Whilst recognising that Islamists in Muslim-majority countries – from the Wahabbi House of Saud to Sunni Pakistan to Shia Iran – are contemptuous of liberal, democratic, values, many Islamists in the west now realise that this rejectionist approach is counterproductive to their cause. Hence they are skilfully resorting to arguments coated with liberalism. It is, therefore, imperative that those concerned by the corrosive values of Islamism: gender segregation, attack on freedom of expression, and veiling are only three instances – should see through this liberal veneer to reveal the reactionary agenda underneath and to put up robust opposition to their demands.


Published on Open Democracy 23rd December 2013

Do you speak English?



Do you speak English?


Given the dominance of the English language across the globe, is it time to make knowledge of it a human right?

Last updated: 21 Dec 2013 10:01
Many professionals, like airplane pilots, are now required to speak English by industry standards [Reuters]

For the first time in history, the world now is close to having a global language so that people from all corners of the globe can communicate with each other without recourse to interpreters and translators. This language is, of course, English. The reason why English has become so dominant is certainly interesting and debatable, but there is no debate that it is the sine qua non for many aspects of life. It is the language of diplomacy and international relations - the Iranians recognised this by agreeing to speak in English in their recent negotiations on their nuclear programme with the P5+1 countries. It is increasingly the language of global news as evidenced by many non-English speaking countries having television networks in the English language.

It is also essential for international business and finance, sport, airline travel (pilots are now required to have good command of English as part of the drive to improve aviation safety standards) and, to a significant extent, for popular music (for example, in the annual Eurovision Song contest, all but a handful of countries have their representatives sing in English).

It is also the language of knowledge. In many academic disciplines - especially natural and social sciences - cutting-edge research is conducted in English and findings are published in English language publications and websites. Accordingly, international conferences invariably demand that papers be submitted and presented in English. There is no denying, therefore, that without English, many avenues of some of the most rewarding careers and activities are simply closed.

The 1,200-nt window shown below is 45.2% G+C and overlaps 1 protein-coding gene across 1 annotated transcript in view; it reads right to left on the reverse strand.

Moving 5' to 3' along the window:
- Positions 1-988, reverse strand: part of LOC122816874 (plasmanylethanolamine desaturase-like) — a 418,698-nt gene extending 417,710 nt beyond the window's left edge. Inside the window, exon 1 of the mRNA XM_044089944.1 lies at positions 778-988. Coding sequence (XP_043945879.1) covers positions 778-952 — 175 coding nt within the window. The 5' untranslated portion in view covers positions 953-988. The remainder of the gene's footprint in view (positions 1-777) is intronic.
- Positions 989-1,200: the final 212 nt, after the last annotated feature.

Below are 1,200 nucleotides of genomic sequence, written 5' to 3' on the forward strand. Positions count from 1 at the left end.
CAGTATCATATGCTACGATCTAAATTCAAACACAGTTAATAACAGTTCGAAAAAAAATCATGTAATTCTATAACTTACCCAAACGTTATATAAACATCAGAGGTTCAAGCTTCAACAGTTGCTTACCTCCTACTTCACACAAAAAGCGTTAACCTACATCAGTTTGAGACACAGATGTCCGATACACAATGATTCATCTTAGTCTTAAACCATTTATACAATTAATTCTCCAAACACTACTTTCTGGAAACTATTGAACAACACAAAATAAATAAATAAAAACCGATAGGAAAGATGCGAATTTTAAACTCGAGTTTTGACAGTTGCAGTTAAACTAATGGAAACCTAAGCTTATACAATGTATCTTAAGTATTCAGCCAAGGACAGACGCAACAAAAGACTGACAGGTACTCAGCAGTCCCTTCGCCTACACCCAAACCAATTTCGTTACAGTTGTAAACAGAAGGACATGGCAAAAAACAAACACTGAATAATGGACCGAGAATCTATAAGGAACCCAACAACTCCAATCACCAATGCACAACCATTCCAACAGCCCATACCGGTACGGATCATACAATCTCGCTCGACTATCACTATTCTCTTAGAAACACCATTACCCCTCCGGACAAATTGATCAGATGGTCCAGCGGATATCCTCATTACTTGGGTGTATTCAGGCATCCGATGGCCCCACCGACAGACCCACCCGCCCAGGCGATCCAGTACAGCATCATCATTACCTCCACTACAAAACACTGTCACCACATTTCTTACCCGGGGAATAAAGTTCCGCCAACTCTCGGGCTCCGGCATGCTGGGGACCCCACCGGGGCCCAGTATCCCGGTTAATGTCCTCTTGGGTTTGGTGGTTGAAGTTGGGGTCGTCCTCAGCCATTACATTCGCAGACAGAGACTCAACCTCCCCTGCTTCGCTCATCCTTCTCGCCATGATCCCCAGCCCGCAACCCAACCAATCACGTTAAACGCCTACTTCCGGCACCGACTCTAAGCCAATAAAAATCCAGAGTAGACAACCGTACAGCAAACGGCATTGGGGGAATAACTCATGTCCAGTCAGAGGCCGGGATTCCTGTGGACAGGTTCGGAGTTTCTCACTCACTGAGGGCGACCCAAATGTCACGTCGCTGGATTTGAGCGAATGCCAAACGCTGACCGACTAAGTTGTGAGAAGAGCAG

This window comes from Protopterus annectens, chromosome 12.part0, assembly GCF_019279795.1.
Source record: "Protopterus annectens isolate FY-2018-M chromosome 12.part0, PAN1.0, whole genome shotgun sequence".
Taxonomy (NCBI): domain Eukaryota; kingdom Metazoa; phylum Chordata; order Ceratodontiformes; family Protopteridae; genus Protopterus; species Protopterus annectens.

There is the suggestion that the dominant language of the future will be Mandarin in view of China's meteoric rise as an economic power in the past three decades. This, however, seems highly unlikely. Indeed, even in China, as a major survey in 2004 showed, standard Mandarin (Putonghua) is spoken by only 53 percent of the population (and just 18 percent speak it with family members). Moreover, an estimated 300 million Chinese (a quarter of the population) are learning to speak English (true, the standard remains very low), and plans are afoot to start teaching English in primary school, so there is good reason to think that by the middle of this century, more Chinese people will have knowledge of English than Mandarin. In this, the Chinese will emulate India where English is spoken more widely among literate Indians than any Indian language.

Even in France - the one country which has dragged its heels in coming to terms with the dominance of English (French was the diplomatic language of the 19th century) - the Higher Education Minister Genevieve Fioraso recognised the reality when she proposed that French universities must start teaching some courses in English. She authored a bill to this effect which, after much controversy, was passed by the National Assembly in May.

Why this caused such a stir is bewildering given that this is precisely what has been happening in many universities in countries where English is not the indigenous language. Indeed, many UK students are enrolled in English-language courses in European universities to reduce tuition costs. In the summer I spoke at a conference at the Middle East Technical University's campus in Northern Cyprus (an offshoot of the university in Ankara, Turkey) and discovered that all courses are taught solely in English; METU has clearly realised which way the wind is blowing in the knowledge economy.